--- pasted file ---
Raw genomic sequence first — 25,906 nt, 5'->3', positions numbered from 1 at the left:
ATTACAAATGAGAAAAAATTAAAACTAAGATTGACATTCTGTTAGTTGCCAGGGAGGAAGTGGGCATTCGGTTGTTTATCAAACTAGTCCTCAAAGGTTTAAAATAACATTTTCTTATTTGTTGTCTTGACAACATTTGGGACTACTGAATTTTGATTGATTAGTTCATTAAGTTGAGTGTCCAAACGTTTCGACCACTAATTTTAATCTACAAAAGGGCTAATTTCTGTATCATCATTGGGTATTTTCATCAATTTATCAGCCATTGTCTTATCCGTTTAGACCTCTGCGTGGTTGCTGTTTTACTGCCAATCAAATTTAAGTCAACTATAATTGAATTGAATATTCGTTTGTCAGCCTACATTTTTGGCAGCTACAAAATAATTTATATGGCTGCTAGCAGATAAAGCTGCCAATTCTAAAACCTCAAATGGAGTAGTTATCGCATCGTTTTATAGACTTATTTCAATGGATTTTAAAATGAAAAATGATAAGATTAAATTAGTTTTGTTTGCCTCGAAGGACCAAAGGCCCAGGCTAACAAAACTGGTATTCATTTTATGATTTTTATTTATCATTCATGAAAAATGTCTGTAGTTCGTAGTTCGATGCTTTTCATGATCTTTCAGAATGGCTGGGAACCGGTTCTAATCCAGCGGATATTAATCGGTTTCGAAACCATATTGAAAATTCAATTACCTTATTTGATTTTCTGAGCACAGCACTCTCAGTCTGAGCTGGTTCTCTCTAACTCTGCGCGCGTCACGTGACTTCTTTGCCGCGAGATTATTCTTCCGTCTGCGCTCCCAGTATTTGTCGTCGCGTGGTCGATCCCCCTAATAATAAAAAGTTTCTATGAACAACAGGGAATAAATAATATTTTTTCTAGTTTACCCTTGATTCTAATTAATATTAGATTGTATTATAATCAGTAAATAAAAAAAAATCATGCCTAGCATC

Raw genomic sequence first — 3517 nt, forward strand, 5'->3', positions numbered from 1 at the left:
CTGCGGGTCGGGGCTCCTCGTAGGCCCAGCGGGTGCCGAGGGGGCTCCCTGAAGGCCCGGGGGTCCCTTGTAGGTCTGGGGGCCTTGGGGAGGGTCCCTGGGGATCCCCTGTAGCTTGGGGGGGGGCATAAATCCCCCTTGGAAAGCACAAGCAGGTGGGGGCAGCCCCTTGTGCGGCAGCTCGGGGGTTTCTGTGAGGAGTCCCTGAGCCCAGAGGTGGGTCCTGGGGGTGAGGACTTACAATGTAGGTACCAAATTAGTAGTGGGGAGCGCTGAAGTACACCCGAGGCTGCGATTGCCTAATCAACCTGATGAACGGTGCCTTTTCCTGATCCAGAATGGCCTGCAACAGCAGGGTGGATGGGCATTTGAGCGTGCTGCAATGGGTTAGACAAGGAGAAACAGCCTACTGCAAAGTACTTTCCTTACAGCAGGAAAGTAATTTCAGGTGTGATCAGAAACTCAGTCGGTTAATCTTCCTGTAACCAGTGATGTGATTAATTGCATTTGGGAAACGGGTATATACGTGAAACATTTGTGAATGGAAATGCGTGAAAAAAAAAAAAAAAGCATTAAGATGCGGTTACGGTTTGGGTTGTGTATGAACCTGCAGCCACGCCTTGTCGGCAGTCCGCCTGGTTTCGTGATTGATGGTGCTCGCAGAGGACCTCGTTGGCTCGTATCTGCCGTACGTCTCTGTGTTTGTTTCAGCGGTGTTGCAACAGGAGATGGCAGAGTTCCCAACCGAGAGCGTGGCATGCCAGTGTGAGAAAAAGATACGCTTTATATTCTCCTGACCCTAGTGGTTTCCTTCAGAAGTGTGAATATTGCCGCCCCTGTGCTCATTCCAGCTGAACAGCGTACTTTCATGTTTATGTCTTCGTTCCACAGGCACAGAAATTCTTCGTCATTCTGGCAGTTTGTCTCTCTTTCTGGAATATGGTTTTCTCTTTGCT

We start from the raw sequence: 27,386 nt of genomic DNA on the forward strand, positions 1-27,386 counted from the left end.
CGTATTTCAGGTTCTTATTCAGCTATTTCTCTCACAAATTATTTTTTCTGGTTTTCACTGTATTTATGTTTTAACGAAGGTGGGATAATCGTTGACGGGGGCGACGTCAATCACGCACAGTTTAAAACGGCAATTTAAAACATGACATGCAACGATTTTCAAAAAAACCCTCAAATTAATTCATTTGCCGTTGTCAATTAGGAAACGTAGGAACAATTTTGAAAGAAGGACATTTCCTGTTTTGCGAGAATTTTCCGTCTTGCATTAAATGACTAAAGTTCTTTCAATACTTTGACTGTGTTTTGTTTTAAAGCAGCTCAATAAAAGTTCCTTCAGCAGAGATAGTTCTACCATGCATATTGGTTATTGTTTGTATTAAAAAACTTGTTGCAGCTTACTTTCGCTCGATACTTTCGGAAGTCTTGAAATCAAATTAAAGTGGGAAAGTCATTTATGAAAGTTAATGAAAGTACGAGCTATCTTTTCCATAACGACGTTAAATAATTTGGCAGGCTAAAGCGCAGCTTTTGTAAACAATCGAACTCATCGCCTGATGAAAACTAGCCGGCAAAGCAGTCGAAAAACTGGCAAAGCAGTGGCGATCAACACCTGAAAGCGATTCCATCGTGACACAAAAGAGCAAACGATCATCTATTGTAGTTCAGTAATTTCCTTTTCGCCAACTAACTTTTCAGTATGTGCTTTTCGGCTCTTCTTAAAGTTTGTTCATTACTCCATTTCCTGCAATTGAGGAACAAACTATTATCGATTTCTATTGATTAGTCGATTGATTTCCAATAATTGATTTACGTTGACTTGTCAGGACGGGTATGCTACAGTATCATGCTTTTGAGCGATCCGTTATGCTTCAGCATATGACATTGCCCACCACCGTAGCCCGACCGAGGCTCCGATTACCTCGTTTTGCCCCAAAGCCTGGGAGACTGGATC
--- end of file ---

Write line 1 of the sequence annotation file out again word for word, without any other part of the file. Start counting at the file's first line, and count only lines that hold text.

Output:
Raw genomic sequence first — 25,906 nt, 5'->3', positions numbered from 1 at the left: